Philadelphians, by and large, celebrate the Fourth of July by escaping to the shore while history-loving tourists take our places on the streets. Here at PW, we thought we’d help both contingents get in the mood with a special historical issue celebrating the city’s Revolutionary days-complete with 18th-century typefaces, though we didn’t give up our desktop publishing software, thanks for asking.
You’ll note that this week’s PhillyNow calendar has been juiced up with daily excerpts from local newspapers of the colonial era (copied below), offering tantalizing glimpses into the lives of our forebears. Thanks to the Historical Society of Pennsylvania, who dug up the items you’ll read on pages 6-14. A nationally renowned library and archive, the Society has lots more such goodness to offer-both at 1300 Locust St. and at hsp.org.
From the Pennsylvania Evening Post, July 3, 1777: “Tomorrow, being the anniversary of the declaration of INDEPENDENCE, will, it is hoped, be observed by all true Whigs as a day of rejoicing. Every mark of joy and festivity will be shewn by those who have a proper sense of its importance. We hear that the troops are to be paraded at four o’clock in the afternoon on the Commons of this city, and a feu de joie to be fired. The navy will also join in the celebration of this happy day, which all friends to America have so much reason to commemorate as the period on which they began to be free, having then escaped from the worse than Egyptian bondage of Great-Britain.”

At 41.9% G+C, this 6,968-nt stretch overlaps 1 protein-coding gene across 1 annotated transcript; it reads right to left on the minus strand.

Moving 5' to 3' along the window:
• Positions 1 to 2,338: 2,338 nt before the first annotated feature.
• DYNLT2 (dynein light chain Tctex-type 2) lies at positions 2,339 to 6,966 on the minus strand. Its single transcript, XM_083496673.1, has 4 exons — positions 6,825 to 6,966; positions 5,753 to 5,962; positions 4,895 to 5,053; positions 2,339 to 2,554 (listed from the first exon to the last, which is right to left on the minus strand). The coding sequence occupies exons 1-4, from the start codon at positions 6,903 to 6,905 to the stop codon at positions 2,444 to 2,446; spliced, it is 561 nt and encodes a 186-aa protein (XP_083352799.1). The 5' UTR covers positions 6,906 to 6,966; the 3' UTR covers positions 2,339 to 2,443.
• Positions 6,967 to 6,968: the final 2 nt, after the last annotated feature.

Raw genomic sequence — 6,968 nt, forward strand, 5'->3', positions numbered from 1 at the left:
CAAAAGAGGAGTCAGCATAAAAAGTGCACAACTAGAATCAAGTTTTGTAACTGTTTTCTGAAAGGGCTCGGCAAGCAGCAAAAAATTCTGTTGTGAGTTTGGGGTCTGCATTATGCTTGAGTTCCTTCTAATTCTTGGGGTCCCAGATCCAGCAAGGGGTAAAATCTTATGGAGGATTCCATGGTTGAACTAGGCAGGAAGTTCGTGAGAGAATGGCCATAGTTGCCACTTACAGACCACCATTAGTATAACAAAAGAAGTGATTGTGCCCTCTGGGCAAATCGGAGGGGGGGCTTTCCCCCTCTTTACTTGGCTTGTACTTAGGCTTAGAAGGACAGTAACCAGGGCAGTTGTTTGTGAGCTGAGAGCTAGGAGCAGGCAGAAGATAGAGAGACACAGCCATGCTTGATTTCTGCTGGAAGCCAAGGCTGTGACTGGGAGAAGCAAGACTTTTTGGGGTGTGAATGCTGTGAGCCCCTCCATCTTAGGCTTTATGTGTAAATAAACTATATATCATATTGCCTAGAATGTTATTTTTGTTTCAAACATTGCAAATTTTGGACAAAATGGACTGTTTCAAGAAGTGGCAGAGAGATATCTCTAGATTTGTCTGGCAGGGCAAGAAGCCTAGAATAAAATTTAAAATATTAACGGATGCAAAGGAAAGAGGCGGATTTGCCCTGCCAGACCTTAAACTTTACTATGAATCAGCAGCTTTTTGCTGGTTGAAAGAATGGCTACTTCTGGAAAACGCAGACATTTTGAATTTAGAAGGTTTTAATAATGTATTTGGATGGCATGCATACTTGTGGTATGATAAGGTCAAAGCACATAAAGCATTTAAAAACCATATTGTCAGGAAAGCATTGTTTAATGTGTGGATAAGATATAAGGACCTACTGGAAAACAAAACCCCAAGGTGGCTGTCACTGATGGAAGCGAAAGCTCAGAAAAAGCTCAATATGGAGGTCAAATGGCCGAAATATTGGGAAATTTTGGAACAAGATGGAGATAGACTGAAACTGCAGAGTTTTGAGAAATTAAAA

From the Pennsylvania Evening Post, July 4, 1776: “Dr. L. Butte, Surgeon-Dentist, begs leave to inform the public, that he intends to follow the said art, and undertake to set artificial teeth in so neat a manner that it is impossible to distinguish them from those which are natural. He also cleans teeth, however bad, and has tooth drops which cureth the toothach in a few minutes. Also a planter which cures corns in the toes in twenty-four hours, price two shillings and sixpence. He keeps lip pomatum, and the American oil, which takes freckles out of the face in three days, price seven shillings and sixpence. He will wait on any lady or gentleman that shall honor him with their commands. He is removed from the New-market, and lives now in Chestnut-Street, opposite of the Sign of the Grand Turk, in Mr. Wallace’s house.”
From the Pennsylvania Packet, July 5, 1773: “The flying machine kept by CHARLES BESSONETT, at Bristol, sets out on Mondays and Thursdays, from the house of William Dibley, at the Cross Keys, corner of Chestnut and Third Street, Philadelphia, and proceeds to Princeton the same days, where it meets the New-York Stage, exchanges passengers, and returns on Tuesdays and Fridays. All gentlemen and ladies, that please to favour me with their custom, may depend on the best usage, from the public’s humble servant, CHARLES BESSONETT. N.B. Goods and passengers carried as usual.”
From the Pennsylvania Evening Post, July 6, 1775: “Whereas, agreeable to an Act of Assembly of this province, four pence per gallon duty is laid on spirituous liquors, for the support of the government of the same, the retailers whereof, and likewise those that are indebted for the duty on the liquors aforesaid for their private use, are hereby desired speedily to discharge the same.”